'Proven Innocent' episode 1 review: Prove them innocent to prove Bellows guilty, that is Madeline's approach

The drama mostly takes place indoors with Madeline suited up in a black suit and pump heels, she goes head to head with Bellows for the first time and secures a streak of victories

                            'Proven Innocent' episode 1 review: Prove them innocent to prove Bellows guilty, that is Madeline's approach

This article contains spoilers

To be proven innocent when not guilty is crucial, but the story never ends there. This isn't the only thing that comprises the premise of Fox's new legal drama 'Proven Innocent,' the show also marks a startling contrast between the protagonist's case and the cases of her clients. The soap-like feel to the courtroom drama is interwoven with the back story of Madeline Scott, played by Rachelle Lefevre.

The fierce young lawyer, who runs an underdog firm to defend the wrongly convicted, was herself a victim of a "corrupt" judicial system when she was sentenced for the murder of her best friend, Rosemary Lynch. The pilot episode tries hard to maintain her innocence because ten years after being wrongfully convicted, she is now an uncompromising lawyer, a top-notch graduate from Yale, and immune to the intimidation of veteran lawyers such as Gore Bellows (Kelsey Grammer), the man who put her away. This is where her story begins - after having been proven innocent - and this is where the stories of her clients ends when they are proven innocent.

The highly-anticipated drama immediately picks up momentum as a man kills himself less than 10 minutes in and our leading lady finds herself a German Shepherd. "911, what do you with a dog after the owner dies?" Next thing we know, the dog has found home in Madeline's office, which to be honest, feels like a comfortable co-working space with investigator Bodie Quick (Vincent Kartheiser) playing around with broomsticks, a katana and other props while Ezekiel 'Easy' Boudreau (Russell Hornsby), and podcaster Violet Bell (Nikki M. James) balance out the seriousness of the environment.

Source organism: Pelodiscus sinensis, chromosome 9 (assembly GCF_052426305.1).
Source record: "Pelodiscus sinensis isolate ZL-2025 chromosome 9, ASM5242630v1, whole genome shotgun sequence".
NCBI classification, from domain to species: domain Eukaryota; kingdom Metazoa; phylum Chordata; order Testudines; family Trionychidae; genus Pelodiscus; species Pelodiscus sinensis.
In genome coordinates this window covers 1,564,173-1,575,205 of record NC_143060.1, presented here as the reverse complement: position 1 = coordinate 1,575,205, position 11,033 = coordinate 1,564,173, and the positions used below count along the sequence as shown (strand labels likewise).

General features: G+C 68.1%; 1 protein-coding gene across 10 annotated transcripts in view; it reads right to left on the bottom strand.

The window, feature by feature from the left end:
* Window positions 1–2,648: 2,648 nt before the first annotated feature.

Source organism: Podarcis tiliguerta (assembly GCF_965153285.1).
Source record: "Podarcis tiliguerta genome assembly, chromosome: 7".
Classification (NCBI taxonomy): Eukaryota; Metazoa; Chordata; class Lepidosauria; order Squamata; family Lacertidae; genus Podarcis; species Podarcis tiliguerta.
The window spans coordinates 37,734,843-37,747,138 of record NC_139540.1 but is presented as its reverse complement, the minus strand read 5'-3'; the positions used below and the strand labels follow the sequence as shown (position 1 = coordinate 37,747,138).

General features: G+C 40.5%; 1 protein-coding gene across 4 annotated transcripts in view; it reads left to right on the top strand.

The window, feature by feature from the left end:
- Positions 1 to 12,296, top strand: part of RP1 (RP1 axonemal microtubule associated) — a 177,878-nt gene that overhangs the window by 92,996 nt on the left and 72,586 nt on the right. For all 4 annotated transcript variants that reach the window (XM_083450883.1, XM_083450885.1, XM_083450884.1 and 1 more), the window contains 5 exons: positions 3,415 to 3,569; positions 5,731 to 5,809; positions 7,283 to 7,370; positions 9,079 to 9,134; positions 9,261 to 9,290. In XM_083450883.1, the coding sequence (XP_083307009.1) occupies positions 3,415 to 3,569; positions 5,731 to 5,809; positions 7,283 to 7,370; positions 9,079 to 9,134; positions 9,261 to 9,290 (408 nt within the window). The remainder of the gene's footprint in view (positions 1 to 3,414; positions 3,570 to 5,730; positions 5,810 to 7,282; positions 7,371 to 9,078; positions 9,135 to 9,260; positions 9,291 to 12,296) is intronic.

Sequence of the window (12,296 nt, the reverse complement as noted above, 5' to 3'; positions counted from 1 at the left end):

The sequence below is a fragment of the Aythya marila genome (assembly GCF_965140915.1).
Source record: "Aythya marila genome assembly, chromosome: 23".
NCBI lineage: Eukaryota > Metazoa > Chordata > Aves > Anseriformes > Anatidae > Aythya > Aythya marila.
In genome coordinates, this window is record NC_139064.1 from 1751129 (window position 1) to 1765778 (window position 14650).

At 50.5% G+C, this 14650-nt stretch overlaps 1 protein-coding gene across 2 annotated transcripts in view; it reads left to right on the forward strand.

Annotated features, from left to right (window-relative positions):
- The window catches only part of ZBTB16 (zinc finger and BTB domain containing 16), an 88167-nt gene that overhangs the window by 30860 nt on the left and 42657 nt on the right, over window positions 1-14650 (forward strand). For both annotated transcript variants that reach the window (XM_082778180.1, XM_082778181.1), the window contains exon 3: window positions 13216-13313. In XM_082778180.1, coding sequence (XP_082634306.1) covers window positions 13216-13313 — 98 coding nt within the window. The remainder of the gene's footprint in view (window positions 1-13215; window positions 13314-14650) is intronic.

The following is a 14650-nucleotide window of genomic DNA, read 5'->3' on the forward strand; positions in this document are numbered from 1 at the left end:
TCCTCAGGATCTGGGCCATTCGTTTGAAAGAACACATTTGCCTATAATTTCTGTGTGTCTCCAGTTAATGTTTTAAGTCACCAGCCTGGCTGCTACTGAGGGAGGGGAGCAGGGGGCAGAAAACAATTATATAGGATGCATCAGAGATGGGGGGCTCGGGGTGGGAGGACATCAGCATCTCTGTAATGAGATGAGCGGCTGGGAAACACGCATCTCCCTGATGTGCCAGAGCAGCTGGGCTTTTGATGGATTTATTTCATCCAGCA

A majority of the drama takes place indoors and with Madeline suited up in a black suit and pump heels, she goes head to head with Bellows for the first time and secures a streak of wins by defeating him two times in one episode, proving she really is a fierce unstoppable lawyer.

The first victory comes easy, reason being, Bellows wants to play it safe to win a seat as the state attorney general, and for that, he has to be a liked figure. Madeline refuses to let the "corrupt" prosecutor be put in charge of society, so, she launches an attack to prove Gore Bellows is guilty of corruption. This is when you need to rethink the title.

The case Madeline takes up next to prove her point is that of a woman nicknamed 'the goth witch', who confessed setting fire to her house and killing her son. Definitely not an easy case, Madeline and her firm show their genius prowess, but not without impossible obstacles to tackle. Added to all this is Madeline overcoming her fear.

She puts her strong face forward and remains resolute when questioned if she is nervous to go against Bellows. Though she cites it as "an opportunity she is happy to take," to prove he is a corrupt prosecutor, she staggers on seeing Bellows for the first time in the courtroom. We see it and feel it too. Despite being portrayed a superhero, Madeline is still very human and her challenges prove that.

Still from 'Proven Innocent' (Fox)
Still from 'Proven Innocent' (Fox)

The role of media looms heavy on the show, because remember when the trailers suggested Madeline Scott was slammed by the tabloids as an "All American Psycho"? The approach of the journalists is really a no-good here. Even her client, nicknamed 'the goth witch' has been sensationalized and Madeline is heard saying behind every media caricature is a real-life human being.

Madeline's love interest, who we meet in the very first episode, however, is a reporter, and he tosses away his story to go on a date with her. "I would lose a Pulitzer for a date with you," he cringingly says and in the final scene of the pilot, we see the reporter has all the wrong intentions to woo Madeline, it's basically for his byline. What vileness!

Madeline's story and her clients' story go hand in hand, as their cases, oftentimes, echo her own and she "empathizes" with her clients. But it's not always about Madeline, her poor brother Levi Scott (Riley Smith) is in the background, and as obvious as it looks, he could not do much with his life after being proven innocent.

Working as a baseball coach gives him joy, but he is soon fired because his past still haunts him. Levi even confesses he was in love with Rosemary, and that puts them in jeopardy as they could be found guilty all over again.

While proven innocent is a continuous cycle, the stories of her clients ends in each episode, Madeline's fight on retaining her innocence forms the connecting crux and Levi's fate after being released from prison makes us wonder what happens to the rest of the characters we briefly meet and are proven innocent. Do they have to fight to retain it? Or do they go down the road as Levi?